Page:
• Once the unique news ID is generated, the news item details are stored in a HASH (using HMSET command). Think of HASH as a Map-like data structure which is a great fit for storing objects. In this case, we're storing the url, title and submittedBy attributes for a news item in HASH whose naming convention is news:[id] e.g. news:42. Here is a what the an example command look like - HMSET news:42 title "Why did I spend 1.5 months creating a Gameboy emulator?" url "http://blog.rekawek.eu/2017/02/09/coffee-gb/" submittedBy "tosh"

  • Finally, we add the news item ID and the number of upvotes (zero to begin with) to a SORTED SET (called news-upvotes). This data structure is like a SET (unique elements only) but with an additional property that the elements/members can be associated with a score which opens up a bunch of interesting options (discussed in upcoming section)

Comment on a news item

Implementing a REST API for comments on a post is as as simple as using the LPUSH command to add it to a Redis LIST whose naming pattern is news:[id]:comments (e.g. news:42:comments). LPUSH inserts the comment to the beginning of the list such that the older comments are pushed further in. This way, when fetched (details below), the latest (newer) comments will show up first

func PostCommentsForNewsItemHandler(c *gin.Context) {
commentsBytes, _ := ioutil.ReadAll(c.Request.Body)
newsID := c.Param("newsid")
clientCtxObj, _ := c.Get("redis")
client := clientCtxObj.(*redis.Client)
commentsListName := "news:" + newsID + ":comments"
_, lpushErr := client.LPush(commentsListName, string(commentsBytes)).Result()
if lpushErr != nil {
c.AbortWithError(500, lpushErr)
return
}
c.Status(http.StatusNoContent)
}

Fetch comments for a news item

The REST API to get all the comments associated with a specific news item makes use of the LRANGE command which returns a subset of the list (given start and stop index). In this case we want all the contents, hence our start index is 0 and the stop index is the length of the list itself e.g. LRANGE news:42:comments 0 10. We find out the length of the list using LLEN command

func GetCommentsForNewsID(c *gin.Context) {
newsID := c.Param("newsid")
commentListName := "news:" + newsID + ":comments"
clientCtxObj, _ := c.Get("redis")
client := clientCtxObj.(*redis.Client)
numOfComments, llenErr := client.LLen(commentListName).Result()
if llenErr != nil {
return
}
if numOfComments == 0 {
c.Data(200, "text/plain", []byte("no comments found"))
return
}
comments, lrangeErr := client.LRange(commentListName, 0, numOfComments).Result()
if lrangeErr != nil {
c.AbortWithError(500, lrangeErr)
return
}
c.JSON(200, model.NewsItemComments{newsID, comments})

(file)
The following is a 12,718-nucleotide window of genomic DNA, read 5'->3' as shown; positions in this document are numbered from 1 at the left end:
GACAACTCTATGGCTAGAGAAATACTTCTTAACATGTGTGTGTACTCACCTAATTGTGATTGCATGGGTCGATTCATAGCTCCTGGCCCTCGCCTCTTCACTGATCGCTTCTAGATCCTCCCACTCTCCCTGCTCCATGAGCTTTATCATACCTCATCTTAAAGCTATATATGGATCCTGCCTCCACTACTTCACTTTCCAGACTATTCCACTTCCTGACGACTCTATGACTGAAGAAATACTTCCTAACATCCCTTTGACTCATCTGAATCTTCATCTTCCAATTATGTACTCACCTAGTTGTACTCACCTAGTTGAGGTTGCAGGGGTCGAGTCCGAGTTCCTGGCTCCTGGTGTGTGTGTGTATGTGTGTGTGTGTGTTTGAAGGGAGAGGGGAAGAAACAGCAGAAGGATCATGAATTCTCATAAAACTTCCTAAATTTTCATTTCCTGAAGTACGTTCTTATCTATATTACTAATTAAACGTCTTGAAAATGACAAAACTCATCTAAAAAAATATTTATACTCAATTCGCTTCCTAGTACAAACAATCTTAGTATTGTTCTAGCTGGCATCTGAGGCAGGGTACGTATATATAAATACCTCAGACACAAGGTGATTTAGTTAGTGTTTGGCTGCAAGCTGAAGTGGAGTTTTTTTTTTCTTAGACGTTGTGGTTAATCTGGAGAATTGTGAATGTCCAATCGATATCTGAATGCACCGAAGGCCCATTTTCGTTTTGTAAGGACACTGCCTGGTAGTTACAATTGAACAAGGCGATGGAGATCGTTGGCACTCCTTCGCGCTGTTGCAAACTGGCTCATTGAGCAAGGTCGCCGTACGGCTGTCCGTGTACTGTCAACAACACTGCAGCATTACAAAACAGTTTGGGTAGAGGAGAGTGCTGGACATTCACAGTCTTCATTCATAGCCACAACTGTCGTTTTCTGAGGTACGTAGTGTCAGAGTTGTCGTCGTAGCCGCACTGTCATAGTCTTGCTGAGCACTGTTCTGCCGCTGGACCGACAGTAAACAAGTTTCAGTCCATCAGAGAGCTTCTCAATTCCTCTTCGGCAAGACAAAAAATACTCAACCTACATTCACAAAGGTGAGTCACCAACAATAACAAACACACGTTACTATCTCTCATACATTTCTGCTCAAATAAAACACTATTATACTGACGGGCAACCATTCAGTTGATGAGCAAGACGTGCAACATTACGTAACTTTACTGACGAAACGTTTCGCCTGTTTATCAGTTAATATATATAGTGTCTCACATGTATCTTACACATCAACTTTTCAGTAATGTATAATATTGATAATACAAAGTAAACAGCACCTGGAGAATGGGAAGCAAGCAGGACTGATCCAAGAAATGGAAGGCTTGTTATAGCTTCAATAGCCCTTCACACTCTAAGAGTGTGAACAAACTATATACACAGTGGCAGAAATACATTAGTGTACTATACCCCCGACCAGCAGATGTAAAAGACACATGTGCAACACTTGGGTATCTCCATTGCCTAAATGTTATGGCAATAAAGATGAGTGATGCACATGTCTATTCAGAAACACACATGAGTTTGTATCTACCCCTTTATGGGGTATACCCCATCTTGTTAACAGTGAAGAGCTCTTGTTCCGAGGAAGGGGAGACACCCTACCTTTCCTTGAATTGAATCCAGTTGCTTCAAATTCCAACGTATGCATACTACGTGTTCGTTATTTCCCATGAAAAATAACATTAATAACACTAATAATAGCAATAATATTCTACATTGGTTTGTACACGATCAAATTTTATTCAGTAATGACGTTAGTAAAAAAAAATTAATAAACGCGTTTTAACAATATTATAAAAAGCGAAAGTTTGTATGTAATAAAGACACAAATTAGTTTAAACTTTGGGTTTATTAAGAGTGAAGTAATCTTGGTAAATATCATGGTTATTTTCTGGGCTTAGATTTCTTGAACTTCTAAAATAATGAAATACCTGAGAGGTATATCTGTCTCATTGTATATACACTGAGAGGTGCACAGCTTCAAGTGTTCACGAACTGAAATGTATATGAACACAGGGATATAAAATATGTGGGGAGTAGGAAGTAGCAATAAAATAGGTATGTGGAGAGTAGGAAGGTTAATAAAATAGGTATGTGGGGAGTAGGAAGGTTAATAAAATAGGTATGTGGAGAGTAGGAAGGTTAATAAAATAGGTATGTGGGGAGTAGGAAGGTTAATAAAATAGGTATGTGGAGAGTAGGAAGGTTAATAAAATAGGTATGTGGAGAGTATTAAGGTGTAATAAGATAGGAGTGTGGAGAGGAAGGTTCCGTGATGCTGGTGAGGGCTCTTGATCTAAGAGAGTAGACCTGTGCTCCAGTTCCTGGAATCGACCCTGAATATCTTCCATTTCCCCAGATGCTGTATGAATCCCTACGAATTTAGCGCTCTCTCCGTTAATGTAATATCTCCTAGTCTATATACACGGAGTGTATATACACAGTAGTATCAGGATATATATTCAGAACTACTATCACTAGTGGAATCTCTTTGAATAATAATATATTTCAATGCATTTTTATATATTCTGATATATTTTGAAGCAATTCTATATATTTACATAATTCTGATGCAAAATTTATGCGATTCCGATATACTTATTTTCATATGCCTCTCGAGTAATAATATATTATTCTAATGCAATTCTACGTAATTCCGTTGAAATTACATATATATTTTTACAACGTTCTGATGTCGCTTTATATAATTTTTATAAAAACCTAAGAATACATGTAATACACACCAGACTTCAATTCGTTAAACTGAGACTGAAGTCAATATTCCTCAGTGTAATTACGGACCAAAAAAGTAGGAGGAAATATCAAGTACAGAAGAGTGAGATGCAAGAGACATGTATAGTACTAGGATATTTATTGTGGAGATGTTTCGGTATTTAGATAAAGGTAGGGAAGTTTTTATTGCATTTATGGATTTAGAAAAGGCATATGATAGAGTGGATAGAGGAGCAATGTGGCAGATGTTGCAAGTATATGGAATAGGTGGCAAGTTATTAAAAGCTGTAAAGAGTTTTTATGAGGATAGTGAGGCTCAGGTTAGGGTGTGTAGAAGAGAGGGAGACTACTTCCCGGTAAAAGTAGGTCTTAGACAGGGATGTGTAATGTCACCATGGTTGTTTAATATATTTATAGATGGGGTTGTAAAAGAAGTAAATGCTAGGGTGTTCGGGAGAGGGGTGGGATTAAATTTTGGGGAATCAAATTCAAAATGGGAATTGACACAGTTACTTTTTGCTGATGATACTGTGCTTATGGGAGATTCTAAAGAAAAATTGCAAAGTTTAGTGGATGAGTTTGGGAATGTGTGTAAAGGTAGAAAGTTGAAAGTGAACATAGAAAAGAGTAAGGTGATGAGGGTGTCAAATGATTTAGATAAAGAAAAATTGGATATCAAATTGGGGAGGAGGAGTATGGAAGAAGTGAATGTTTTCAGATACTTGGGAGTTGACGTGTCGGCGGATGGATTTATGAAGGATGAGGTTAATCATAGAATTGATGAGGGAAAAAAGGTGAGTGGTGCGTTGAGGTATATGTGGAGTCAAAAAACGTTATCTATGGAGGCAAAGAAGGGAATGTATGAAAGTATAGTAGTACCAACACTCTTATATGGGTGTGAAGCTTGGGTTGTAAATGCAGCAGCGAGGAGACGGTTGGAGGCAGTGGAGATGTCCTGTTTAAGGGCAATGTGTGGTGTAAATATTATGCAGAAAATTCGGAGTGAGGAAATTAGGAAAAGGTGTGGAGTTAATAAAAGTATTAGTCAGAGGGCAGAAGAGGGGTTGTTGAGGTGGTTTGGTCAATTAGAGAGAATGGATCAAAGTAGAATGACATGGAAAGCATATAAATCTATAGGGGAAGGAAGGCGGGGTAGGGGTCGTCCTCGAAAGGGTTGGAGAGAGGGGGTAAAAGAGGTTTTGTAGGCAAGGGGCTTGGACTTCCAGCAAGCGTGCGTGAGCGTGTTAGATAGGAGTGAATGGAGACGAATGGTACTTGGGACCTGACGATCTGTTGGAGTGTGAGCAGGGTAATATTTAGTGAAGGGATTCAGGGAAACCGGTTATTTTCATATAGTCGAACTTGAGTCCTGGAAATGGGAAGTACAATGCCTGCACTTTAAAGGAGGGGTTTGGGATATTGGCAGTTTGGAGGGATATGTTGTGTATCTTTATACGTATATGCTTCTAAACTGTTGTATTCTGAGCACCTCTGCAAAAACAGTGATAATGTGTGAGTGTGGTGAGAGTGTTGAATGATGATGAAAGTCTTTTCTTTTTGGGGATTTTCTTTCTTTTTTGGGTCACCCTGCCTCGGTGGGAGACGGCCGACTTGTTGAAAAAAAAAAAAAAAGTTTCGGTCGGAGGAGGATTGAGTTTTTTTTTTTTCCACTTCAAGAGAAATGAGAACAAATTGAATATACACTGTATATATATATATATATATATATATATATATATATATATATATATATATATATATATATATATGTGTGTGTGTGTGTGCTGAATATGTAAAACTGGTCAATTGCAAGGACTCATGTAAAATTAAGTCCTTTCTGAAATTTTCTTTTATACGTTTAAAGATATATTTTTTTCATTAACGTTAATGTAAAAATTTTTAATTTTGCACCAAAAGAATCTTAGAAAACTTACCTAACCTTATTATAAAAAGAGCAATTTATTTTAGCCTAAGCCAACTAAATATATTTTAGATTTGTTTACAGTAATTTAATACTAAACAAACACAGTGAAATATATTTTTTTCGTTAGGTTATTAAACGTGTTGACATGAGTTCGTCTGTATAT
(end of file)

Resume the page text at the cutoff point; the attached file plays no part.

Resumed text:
}

Upvote a news item

Upvoting a news item is achieved by incrementing its score in the SORTED SET (news-upvotes) using the ZINCRBY command

func UpvoteNewsItemHandler(c *gin.Context) {
newsID := c.Param("newsid")
clientCtxObj, _ := c.Get("redis")
client := clientCtxObj.(*redis.Client)
_, zincrErr := client.ZIncr(redisNewsUpvotesSortedSet, redis.Z{Member: newsID, Score: 1}).Result()
if zincrErr != nil {
c.AbortWithError(500, zincrErr)
return
}
c.Status(http.StatusNoContent)
}

Fetch number of upvotes for a news item

Upvotes for a news item are represented as a score in a Redis SORTED SET which means we can just use the ZSCORE on SORTED SET (news-upvotes) to get the number of upvotes i.e. ZSCORE news-upvotes 42 (where 42 is the news ID)

func GetUpvotesForNewsItemHandler(c *gin.Context) {
newsID := c.Param("newsid")
clientCtxObj, _ := c.Get("redis")
client := clientCtxObj.(*redis.Client)
upvotes, zscoreErr := client.ZScore(redisNewsUpvotesSortedSet, newsID).Result()
if zscoreErr != nil {
c.AbortWithError(500, zscoreErr)
return
}
c.Writer.WriteString(strconv.Itoa((int(upvotes))))
}

Fetch a news item by its ID

The REST endpoint for news item details accepts a news ID (as a Path Parameter of a HTTP GET request) and returns information about the news item which includes its URL, title, who it was submitted by along with the number of upvotes and comments

func GetNewsItemByIDHandler(c *gin.Context) {
newsID := c.Param("newsid")
clientCtxObj, _ := c.Get("redis")
client := clientCtxObj.(*redis.Client)
newsItem, err := getNewsItemDetails(newsID, client)
if err != nil {
c.AbortWithError(500, err)
return
}
if newsItem.NewsID == "" {
c.Status(http.StatusNoContent)
} else {
c.JSON(http.StatusOK, newsItem)
}
}

The real workhorse is the getNewsItemDetails function. It fetches the details from the the Redis HASH specific to the news item (e.g. news:42 where 42 is the news ID) and creates a model.NewsItem instance which is the representation of the details to be returned

func getNewsItemDetails(newsID string, client *redis.Client) (model.NewsItem, error) {
newsItemHashKey := redisNewsHashPrefix + ":" + newsID
var item model.NewsItem
newsItemDetailMap, hgetallErr := client.HGetAll(newsItemHashKey).Result()
if hgetallErr != nil {
return item, hgetallErr
}
if len(newsItemDetailMap) == 0 {
fmt.Println("No news item with ID", newsID)
return item, nil
}
upvotes, zscoreErr := client.ZScore(redisNewsUpvotesSortedSet, newsID).Result()
if zscoreErr != nil {
return item, zscoreErr
}
commentListName := "news:" + newsID + ":comments"
comments, llenErr := client.LLen(commentListName).Result()
if llenErr != nil {
return item, llenErr
}
item = model.NewsItem{newsID, newsItemDetailMap["title"], newsItemDetailMap["submittedBy"], newsItemDetailMap["url"], strconv.Itoa(int(upvotes)), strconv.Itoa(int(comments))}
return item, nil
}

Fetch all the news items

This is an extension of the above functionality which returns all the news items. Important thing to note is that the returned list of news items are sorted in descending order of the number of upvotes they have received i.e. the news items with the maximum upvotes shows up first

This is where the SORTED SET shines. Since we had stored the upvotes for a news item as a score in the news-upvotes Redis SORTED SET, getting back sorted list of these news items (in descending order) is achieved using the ZREVRANGE command which accepts the start and stop index (in this case it's the length of the SORTED SET which is found using ZCARD)